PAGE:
FIGURE 1. Means for the final grades total and for students with an immigrant background, and means for test grades for students with a Swedish background and for students with an immigrant background.
There is solid research showing that language difficulties impede students with an immigrant background from performing well in school generally and in history specifically (Schleppegrell, 2001; Bernhardt, 2003; Coffin, 2006). Some research about school performance in history nuances this picture. For instance, De La Paz’ (2005) research shows small differences between first and second language students in the ability to construct texts in the subject of history. In a Swedish context, Olvegård (2014) had a similar result when studying the students’ reading abilities. Meanwhile, Alvén (2011) shows possible ways of assessing historical knowledge true to the curriculum, where students with an immigrant background perform on the same level as students with a Swedish background, or even better in some cases. Such results call for research that tries to find other explanations than language difficulties for why immigrant students perform much worse in school in the subject of history.
Study and Methods
The empirical material in the study is the Swedish national test in history. The test is performed during the last term in compulsory school, when the students are 15–16 years old. The test is constructed with the syllabus in history for the compulsory school as a starting point. According to the syllabus four abilities are supposed to be developed in the history classes. These are the students’ ability to:
• use a historical frame of reference that incorporates different interpretations of time periods, events, notable figures, cultural meetings and development trends,
• critically examine, interpret and evaluate sources as a basis for creating historical knowledge,
• reflect over their own and other’s use of history in different contexts and from different perspectives, and
• use historical concepts to analyse how historical knowledge is organised, created and used.
For each ability there is knowledge requirements in three qualitative steps as a help to grade the student’s knowledge. The progression to assess the ability for source critiscism for example looks as follows in ninth grade:
• Pupils can use historical source material to draw simple and to some extent informed reasoning about people’s living conditions, and apply simple and to some extent informed reasoning about the credibility and relevance of sources.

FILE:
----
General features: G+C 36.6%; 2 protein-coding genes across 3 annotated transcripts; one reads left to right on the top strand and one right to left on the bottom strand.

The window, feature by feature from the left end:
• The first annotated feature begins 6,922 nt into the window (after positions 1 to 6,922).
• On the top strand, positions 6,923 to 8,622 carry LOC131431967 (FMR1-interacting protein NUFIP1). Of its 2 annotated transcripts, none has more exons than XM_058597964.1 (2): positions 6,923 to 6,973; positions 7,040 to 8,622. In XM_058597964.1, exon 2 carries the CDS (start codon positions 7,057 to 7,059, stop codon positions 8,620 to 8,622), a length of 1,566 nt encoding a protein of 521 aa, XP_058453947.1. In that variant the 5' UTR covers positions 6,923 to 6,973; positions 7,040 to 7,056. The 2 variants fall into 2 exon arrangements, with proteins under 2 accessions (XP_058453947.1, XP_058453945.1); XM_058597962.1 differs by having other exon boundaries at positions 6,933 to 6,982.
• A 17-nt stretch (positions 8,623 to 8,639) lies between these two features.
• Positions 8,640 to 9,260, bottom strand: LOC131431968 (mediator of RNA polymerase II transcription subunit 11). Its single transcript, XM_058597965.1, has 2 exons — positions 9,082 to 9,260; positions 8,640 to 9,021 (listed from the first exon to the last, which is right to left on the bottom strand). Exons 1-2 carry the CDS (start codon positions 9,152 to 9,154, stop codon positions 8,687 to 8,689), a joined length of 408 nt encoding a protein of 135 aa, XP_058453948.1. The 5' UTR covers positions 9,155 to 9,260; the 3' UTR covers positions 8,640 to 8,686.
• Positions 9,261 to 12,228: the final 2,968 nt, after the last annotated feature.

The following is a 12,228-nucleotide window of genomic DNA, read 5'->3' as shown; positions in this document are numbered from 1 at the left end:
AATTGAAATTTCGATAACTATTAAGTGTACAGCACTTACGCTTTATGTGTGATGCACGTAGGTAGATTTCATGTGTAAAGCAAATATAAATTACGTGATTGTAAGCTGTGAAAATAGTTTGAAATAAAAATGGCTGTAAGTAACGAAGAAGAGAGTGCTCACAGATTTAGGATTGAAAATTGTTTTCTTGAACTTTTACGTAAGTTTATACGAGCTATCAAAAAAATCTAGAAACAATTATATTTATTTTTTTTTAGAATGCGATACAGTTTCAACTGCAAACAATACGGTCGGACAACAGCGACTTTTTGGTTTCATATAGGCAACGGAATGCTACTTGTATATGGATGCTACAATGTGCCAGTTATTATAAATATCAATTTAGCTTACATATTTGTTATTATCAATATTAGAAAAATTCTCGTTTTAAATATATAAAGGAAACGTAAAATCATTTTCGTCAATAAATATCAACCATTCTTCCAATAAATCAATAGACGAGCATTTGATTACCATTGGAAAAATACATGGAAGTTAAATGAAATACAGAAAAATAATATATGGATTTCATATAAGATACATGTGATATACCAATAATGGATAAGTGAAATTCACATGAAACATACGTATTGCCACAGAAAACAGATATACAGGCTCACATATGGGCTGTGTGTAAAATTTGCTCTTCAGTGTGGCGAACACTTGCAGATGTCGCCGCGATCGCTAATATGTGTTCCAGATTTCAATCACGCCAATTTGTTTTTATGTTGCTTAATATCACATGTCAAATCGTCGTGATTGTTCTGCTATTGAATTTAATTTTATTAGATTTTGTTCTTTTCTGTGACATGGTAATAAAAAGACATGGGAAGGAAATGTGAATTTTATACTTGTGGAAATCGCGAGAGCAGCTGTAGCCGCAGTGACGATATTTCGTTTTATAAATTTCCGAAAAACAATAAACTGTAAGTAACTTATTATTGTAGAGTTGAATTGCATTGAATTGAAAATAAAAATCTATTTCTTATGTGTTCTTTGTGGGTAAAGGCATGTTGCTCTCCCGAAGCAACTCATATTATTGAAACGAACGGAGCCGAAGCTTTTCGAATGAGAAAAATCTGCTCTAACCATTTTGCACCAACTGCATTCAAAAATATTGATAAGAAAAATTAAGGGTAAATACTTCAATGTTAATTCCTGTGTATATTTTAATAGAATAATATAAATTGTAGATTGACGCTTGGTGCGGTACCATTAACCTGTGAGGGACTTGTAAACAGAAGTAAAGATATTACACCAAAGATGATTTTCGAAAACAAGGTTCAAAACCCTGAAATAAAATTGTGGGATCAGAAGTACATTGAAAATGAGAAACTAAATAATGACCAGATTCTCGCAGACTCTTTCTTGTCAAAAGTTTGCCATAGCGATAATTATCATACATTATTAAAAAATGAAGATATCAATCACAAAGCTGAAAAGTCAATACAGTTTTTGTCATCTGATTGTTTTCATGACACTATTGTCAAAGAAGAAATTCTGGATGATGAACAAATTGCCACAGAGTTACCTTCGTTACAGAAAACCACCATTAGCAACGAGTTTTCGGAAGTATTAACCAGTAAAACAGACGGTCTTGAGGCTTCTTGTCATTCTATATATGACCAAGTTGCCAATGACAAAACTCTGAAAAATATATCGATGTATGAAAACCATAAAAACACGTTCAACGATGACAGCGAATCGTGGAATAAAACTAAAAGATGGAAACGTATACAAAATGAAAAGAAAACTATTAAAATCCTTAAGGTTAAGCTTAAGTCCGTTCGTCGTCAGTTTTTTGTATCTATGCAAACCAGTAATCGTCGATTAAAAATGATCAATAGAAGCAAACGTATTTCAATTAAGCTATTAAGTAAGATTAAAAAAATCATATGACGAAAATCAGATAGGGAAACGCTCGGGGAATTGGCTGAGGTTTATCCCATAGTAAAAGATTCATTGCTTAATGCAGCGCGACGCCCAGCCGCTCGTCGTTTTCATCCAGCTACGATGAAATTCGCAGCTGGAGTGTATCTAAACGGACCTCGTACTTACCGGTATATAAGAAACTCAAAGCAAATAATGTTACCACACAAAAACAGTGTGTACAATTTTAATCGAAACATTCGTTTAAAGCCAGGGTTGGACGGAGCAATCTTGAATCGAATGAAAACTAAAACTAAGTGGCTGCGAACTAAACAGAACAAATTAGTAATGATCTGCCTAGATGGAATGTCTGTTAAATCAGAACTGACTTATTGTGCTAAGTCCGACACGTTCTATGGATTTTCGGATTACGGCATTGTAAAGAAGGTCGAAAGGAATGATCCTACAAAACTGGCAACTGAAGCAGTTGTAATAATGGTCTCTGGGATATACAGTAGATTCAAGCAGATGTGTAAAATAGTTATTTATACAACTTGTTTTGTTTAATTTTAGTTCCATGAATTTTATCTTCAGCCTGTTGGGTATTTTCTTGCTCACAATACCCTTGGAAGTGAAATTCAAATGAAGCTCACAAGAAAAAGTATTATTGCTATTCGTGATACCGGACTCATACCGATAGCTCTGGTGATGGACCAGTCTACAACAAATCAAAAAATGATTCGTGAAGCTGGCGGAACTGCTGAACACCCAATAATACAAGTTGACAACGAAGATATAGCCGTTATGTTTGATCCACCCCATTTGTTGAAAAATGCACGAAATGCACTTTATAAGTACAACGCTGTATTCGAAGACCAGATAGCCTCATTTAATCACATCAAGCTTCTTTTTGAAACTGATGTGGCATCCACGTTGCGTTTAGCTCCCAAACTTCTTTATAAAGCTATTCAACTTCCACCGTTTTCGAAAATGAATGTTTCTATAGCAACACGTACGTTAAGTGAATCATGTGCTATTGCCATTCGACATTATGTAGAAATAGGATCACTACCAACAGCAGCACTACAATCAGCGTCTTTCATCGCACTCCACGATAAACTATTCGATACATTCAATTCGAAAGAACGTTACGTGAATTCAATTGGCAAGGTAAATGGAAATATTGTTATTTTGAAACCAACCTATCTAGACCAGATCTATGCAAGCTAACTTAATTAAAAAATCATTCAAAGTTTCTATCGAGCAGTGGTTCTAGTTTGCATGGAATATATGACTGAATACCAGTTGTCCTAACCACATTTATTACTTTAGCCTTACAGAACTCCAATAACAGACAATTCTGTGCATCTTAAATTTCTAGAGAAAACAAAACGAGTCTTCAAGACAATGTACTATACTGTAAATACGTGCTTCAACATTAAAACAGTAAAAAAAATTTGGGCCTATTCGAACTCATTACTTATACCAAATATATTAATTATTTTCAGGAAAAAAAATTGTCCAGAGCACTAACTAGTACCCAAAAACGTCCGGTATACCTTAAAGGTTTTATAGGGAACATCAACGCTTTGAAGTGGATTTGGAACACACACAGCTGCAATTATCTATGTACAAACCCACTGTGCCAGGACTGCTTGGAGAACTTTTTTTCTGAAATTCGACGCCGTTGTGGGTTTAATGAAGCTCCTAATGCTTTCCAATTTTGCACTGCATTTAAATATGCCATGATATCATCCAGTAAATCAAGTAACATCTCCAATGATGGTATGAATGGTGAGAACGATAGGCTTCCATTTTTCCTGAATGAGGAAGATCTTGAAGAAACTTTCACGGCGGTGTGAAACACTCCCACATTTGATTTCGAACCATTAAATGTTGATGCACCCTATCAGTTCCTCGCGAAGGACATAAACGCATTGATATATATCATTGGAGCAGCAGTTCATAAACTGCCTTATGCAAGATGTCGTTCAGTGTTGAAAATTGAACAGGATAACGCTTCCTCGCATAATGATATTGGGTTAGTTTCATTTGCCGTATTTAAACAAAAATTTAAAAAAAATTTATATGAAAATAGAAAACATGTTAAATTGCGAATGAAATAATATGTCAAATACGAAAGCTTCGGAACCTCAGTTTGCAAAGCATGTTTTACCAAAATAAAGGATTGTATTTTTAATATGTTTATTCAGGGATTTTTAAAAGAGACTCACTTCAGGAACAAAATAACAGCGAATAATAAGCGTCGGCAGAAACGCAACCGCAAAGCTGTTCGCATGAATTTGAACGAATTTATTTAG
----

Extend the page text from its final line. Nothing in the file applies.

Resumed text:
• Pupils can use historical source material to draw developed and relatively well informed conclusions about people’s living conditions, and apply developed and relatively well informed reasoning about the credibility and relevance of their sources.
• Pupils can use historical source material to draw well developed and well informed conclusions about people’s living conditions, and apply well developed and well informed reasoning about the credibility and relevance of various sources.
In the syllabus there is also a core content. For the students aged 13–16 the headlines in the core content are these:
• Ancient civilisations, from prehistory to around 1700
• Industrialisation, social change and leading ideas about 1700–1900
• Imperialism and world wars about 1800–1950
• Democratisation, the post-war period and globalisation, from around 1900 to the present
• How history and historical concepts are used (Skolverket, 2011)
Each year, Malmö University, where the test also is constructed, collects data from the test results on a platform. The sample contains the results of every student born on a certain date. Approximately 25,000 students take the test in history every year. The sample collected each year comprises the results of about 1,500–2,000 students, about six to eight percent of the total population (see Table 1). The sample is also randomized and considered representative. The statistical data collected with the sample show the student’s results for each item in the test, their test grade, their gender, and whether they take the standard Swedish course or the course for Swedish as a second language. Students that have a language other than Swedish as their first language can take the course Swedish as a Second Language, SvA. The principal at each school decides whether a student should take this course or not. The principal can also decide whether the student has a language level that allows him or her to take the national test. Accordingly, new arrivals are not likely to take the test. Students who take the course SvA and have taken the national test in history have thus been assessed as having a language level good enough to take the test.